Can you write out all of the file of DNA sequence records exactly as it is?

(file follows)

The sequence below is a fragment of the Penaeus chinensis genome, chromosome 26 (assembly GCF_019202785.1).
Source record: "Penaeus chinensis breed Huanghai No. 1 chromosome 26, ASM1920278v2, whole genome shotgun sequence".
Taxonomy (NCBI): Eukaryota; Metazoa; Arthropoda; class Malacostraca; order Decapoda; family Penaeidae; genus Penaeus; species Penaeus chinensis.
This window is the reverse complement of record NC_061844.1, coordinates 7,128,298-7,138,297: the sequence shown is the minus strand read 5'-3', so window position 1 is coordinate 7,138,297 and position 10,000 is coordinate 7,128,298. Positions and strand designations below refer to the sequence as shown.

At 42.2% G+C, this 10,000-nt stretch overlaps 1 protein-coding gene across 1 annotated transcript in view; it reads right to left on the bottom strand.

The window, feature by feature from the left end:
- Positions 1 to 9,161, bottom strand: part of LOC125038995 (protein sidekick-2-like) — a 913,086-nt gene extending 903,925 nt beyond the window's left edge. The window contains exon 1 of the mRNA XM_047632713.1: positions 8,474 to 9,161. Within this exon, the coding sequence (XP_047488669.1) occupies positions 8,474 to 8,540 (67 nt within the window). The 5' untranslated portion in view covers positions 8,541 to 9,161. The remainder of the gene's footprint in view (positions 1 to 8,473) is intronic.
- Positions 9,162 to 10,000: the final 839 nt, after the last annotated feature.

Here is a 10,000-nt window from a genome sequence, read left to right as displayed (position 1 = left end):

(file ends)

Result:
The sequence below is a fragment of the Penaeus chinensis genome, chromosome 26 (assembly GCF_019202785.1).
Source record: "Penaeus chinensis breed Huanghai No. 1 chromosome 26, ASM1920278v2, whole genome shotgun sequence".
Taxonomy (NCBI): Eukaryota; Metazoa; Arthropoda; class Malacostraca; order Decapoda; family Penaeidae; genus Penaeus; species Penaeus chinensis.
This window is the reverse complement of record NC_061844.1, coordinates 7,128,298-7,138,297: the sequence shown is the minus strand read 5'-3', so window position 1 is coordinate 7,138,297 and position 10,000 is coordinate 7,128,298. Positions and strand designations below refer to the sequence as shown.

At 42.2% G+C, this 10,000-nt stretch overlaps 1 protein-coding gene across 1 annotated transcript in view; it reads right to left on the bottom strand.

The window, feature by feature from the left end:
- Positions 1 to 9,161, bottom strand: part of LOC125038995 (protein sidekick-2-like) — a 913,086-nt gene extending 903,925 nt beyond the window's left edge. The window contains exon 1 of the mRNA XM_047632713.1: positions 8,474 to 9,161. Within this exon, the coding sequence (XP_047488669.1) occupies positions 8,474 to 8,540 (67 nt within the window). The 5' untranslated portion in view covers positions 8,541 to 9,161. The remainder of the gene's footprint in view (positions 1 to 8,473) is intronic.
- Positions 9,162 to 10,000: the final 839 nt, after the last annotated feature.

Here is a 10,000-nt window from a genome sequence, read left to right as displayed (position 1 = left end):